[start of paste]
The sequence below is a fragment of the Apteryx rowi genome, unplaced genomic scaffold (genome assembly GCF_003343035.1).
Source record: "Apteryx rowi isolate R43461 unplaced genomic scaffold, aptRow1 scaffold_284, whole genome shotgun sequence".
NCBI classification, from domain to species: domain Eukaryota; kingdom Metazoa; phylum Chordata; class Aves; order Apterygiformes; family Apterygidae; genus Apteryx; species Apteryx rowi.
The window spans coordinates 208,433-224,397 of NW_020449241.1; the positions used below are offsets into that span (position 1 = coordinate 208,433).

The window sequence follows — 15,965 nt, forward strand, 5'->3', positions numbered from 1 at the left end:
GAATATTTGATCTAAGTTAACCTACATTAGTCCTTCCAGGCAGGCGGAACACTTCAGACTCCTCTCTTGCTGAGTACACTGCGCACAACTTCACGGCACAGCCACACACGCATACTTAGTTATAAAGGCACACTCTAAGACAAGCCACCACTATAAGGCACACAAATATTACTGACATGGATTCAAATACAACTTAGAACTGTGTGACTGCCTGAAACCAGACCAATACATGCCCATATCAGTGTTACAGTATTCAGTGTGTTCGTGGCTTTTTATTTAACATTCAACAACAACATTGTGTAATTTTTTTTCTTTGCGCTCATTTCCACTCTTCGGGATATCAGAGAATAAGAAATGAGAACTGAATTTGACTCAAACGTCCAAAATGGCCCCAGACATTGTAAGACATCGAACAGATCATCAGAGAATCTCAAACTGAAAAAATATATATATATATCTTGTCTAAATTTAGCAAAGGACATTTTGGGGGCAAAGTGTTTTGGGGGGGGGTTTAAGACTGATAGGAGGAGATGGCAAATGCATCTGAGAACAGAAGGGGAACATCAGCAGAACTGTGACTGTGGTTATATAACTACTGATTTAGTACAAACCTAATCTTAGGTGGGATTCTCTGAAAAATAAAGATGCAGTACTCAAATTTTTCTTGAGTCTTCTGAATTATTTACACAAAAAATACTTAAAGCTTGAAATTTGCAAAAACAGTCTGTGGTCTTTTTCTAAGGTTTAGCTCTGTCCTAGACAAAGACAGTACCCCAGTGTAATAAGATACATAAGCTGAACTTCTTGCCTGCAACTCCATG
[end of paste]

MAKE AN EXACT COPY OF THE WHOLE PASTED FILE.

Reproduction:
The sequence below is a fragment of the Apteryx rowi genome, unplaced genomic scaffold (genome assembly GCF_003343035.1).
Source record: "Apteryx rowi isolate R43461 unplaced genomic scaffold, aptRow1 scaffold_284, whole genome shotgun sequence".
NCBI classification, from domain to species: domain Eukaryota; kingdom Metazoa; phylum Chordata; class Aves; order Apterygiformes; family Apterygidae; genus Apteryx; species Apteryx rowi.
The window spans coordinates 208,433-224,397 of NW_020449241.1; the positions used below are offsets into that span (position 1 = coordinate 208,433).

The window sequence follows — 15,965 nt, forward strand, 5'->3', positions numbered from 1 at the left end:
GAATATTTGATCTAAGTTAACCTACATTAGTCCTTCCAGGCAGGCGGAACACTTCAGACTCCTCTCTTGCTGAGTACACTGCGCACAACTTCACGGCACAGCCACACACGCATACTTAGTTATAAAGGCACACTCTAAGACAAGCCACCACTATAAGGCACACAAATATTACTGACATGGATTCAAATACAACTTAGAACTGTGTGACTGCCTGAAACCAGACCAATACATGCCCATATCAGTGTTACAGTATTCAGTGTGTTCGTGGCTTTTTATTTAACATTCAACAACAACATTGTGTAATTTTTTTTCTTTGCGCTCATTTCCACTCTTCGGGATATCAGAGAATAAGAAATGAGAACTGAATTTGACTCAAACGTCCAAAATGGCCCCAGACATTGTAAGACATCGAACAGATCATCAGAGAATCTCAAACTGAAAAAATATATATATATATCTTGTCTAAATTTAGCAAAGGACATTTTGGGGGCAAAGTGTTTTGGGGGGGGGTTTAAGACTGATAGGAGGAGATGGCAAATGCATCTGAGAACAGAAGGGGAACATCAGCAGAACTGTGACTGTGGTTATATAACTACTGATTTAGTACAAACCTAATCTTAGGTGGGATTCTCTGAAAAATAAAGATGCAGTACTCAAATTTTTCTTGAGTCTTCTGAATTATTTACACAAAAAATACTTAAAGCTTGAAATTTGCAAAAACAGTCTGTGGTCTTTTTCTAAGGTTTAGCTCTGTCCTAGACAAAGACAGTACCCCAGTGTAATAAGATACATAAGCTGAACTTCTTGCCTGCAACTCCATG